There's a wave of preliminary GDP reports from the EU. By themselves they tend to be second tier, however if they all point in the same direction they should be influential, as a rule. What makes me hesitate is that in recent months, with the risk asset rally in place, markets have tended to focus on German results when positive, and shrug off the usual signs of deterioration elsewhere.


    G-20 meetings might provide some comments on the risks of competitive devaluations.

    US UoM consumer sentiment: Likely to be influential only if it is in-line with retail sales data from Wednesday. Sentiment is interesting, but only insofar as it predicts real consumer spending. We'll see real data for that Wednesday.

    4. Technical Picture, Observations: Strong Technical Resistance Vs. Strong Momentum: Slightly Bearish

    Most risk assets remain in firmly entrenched up trends. Note however:

    A. Divergence Between S&P 500 and EURUSD: Aberration or Red Flag?

    Most of the time, the EURUSD and major stock indexes, perhaps best represented by the S&P 500, move in the same direction, because both are bellwether risk assets.

    For a full discussion of that correlation and the definition of risk versus safe haven assets, go to my book' page, and use the "Look Inside" feature to skim through the exceptionally detailed table of contents and index. I had to fight my publisher a bit for that extra detail, and she was kind enough to make the extra investment. So take advantage of it. You can read huge chunks of the book, my treat.

    They diverged this week, with the S&P 500 index heading higher while the EURUSD made its first serious 1 week drop since this past summer, due to a combination of:

    • Political instability in the EU nations that can least afford it
    • ECB President's Draghi's successful attempt to talk down the EUR at last week.

    See here for details on these.

    The S&P is still moving higher

    (click to enlarge)


    Source: MetaQuotes Software Corp,

    05 feb 10 0853

    Meanwhile the EURUSD, has not only fallen back (no big deal by itself), more significantly, it is now sitting right back on the major 200 week EMA (violet) that it had breached just 2 weeks ago.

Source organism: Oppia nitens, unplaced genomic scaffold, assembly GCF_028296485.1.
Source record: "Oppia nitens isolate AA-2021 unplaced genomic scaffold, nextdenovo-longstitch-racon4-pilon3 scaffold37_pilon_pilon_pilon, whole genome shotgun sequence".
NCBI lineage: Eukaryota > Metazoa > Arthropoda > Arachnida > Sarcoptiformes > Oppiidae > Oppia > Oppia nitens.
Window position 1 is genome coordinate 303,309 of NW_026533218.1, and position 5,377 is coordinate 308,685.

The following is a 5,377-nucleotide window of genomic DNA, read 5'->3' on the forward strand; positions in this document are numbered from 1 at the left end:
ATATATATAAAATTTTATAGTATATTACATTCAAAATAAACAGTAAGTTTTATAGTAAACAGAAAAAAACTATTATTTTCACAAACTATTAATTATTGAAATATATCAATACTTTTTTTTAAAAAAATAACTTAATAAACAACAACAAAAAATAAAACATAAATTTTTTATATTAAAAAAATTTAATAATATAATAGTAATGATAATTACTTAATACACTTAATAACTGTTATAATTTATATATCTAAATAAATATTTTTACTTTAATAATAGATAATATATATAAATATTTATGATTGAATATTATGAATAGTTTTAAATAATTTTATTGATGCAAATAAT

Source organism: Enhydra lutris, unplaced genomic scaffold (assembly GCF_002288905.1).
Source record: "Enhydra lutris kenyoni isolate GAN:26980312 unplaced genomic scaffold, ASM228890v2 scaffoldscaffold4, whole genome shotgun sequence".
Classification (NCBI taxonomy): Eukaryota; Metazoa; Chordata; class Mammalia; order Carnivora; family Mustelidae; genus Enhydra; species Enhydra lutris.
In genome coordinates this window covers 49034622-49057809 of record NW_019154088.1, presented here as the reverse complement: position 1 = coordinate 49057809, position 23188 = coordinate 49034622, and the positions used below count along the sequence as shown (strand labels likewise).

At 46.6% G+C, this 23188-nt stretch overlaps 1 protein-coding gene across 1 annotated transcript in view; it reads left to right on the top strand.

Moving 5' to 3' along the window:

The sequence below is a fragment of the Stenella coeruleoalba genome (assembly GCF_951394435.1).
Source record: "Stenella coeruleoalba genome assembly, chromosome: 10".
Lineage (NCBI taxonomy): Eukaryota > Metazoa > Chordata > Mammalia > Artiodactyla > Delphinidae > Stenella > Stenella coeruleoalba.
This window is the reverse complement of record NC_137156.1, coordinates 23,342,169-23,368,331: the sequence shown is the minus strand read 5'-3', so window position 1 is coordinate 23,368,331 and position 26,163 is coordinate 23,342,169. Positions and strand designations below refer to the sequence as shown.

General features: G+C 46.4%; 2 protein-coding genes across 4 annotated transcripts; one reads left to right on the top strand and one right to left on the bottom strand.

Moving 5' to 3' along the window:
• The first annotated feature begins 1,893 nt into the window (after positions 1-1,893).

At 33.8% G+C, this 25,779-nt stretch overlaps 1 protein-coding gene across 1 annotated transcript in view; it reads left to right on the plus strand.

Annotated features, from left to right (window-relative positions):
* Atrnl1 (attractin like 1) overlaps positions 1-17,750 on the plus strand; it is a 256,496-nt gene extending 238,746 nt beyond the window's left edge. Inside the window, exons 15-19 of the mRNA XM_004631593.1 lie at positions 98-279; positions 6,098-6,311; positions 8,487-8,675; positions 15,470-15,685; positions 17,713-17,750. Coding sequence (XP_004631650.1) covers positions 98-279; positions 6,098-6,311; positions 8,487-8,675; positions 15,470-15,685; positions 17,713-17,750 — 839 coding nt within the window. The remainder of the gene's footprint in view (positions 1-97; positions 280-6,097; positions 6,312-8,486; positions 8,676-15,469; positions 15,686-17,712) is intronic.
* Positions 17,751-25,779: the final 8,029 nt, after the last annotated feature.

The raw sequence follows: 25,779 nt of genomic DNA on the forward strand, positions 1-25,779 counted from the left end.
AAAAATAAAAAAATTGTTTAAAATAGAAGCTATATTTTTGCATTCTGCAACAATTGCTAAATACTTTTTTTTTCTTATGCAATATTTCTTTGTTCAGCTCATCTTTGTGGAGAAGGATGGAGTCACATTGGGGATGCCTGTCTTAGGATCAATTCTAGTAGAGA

(click to enlarge)


    Source: MetaQuotes Software Corp,

    06 feb 10 09 00

    The fact that it has returned to its 200 week EMA (violet) raises some doubts about whether it can hold above what had been very significant resistance and so raises doubts about its continued upward move. If it breaks back below it, that would be raise greater doubts about the EURUSD rally, because it would reaffirm the 200 week EMA (violet) line as resistance, and negate the prior break above as merely temporary.

    We're not going to get too excited about a potential reversal for risk assets yet, however, because both this EURUSD pair and the S&P 500 index still have lots of upward momentum.

    Does It Really Matter?

    We're not going to get too excited about a potential reversal for risk assets yet, however, because both this EURUSD pair and the S&P 500 index still have lots of upward momentum.

    Long term momentum on both the weekly S&P 500 chart, as well as the weekly EURUSD chart, is still strong, as shown by such compelling indicators as:

    Both remain within their double Bollinger band buy zones. See 4 RULES FOR USING THE MOST USEFUL TECHNICAL INDICATOR, DOUBLE BOLLINGER BANDS for details on using and interpreting this indicator.

    The various exponential moving averages (blue, yellow, red, violet) are all trending higher too, another sign of entrenched upward momentum.

    For those who don't already keep an eye on the EURUSD trend, consider doing so, even if you never trade currencies. A few reasons to do so include:

    • It's an excellent overall barometer of risk appetite (as is the EURJPY) that is more sensitive to global events than the major US indexes
    • The stronger its uptrend, the stronger the EUR and the weaker the USD, because these two currencies push each other in opposite directions. USD strength or weakness has wide ramifications in currency and commodity markets (as well as in stocks but to a lesser degree). I discuss these inter-market relationships between the USD and other assets in my book. At least some of that you can read for free on the book's page, using the "Look Inside" feature.
    B. Gold Weekly Chart: Decision Time Approaches

    (click to enlarge)


    04 FEB 10 0713

    Gold Looks Ready To Break Out

    The question is, in the short term, which way?


    The short term fundamentals are contradictory. Gold is primarily a fiat currency hedge. Long term the effects of debasement of the most widely held currencies make this a long term buy. Much of the hot money has already been flushed out, so further drips might not bring much new selling.

    Meanwhile, the ECB and BoJ have talked about new stimulus but done nothing. If they actually start printing soon, that could give new upward impetus to gold.

    Technical Picture

    The overall trend remains bullish, and pennant patterns like the one we see above tend to suggest continuation - for which long term trend?

    The problem here is that we've a long term downtrend dating back to July 2011 on the weekly chart shown above, sitting with a decade long uptrend, shown in the monthly chart below.

    Currently gold sits at its 50 week EMA (red), which has been strong support for over a decade, rarely breached for more than a few weeks. A decisive break below that would open the way for a test into the 1580-1550 level. However I've heard a lot of anecdotal evidence suggesting that there will be plenty of buying on breaks below 1600.

    (click to enlarge)


    03 feb 10 0711

    5. Central Bank Stimulus: Bullish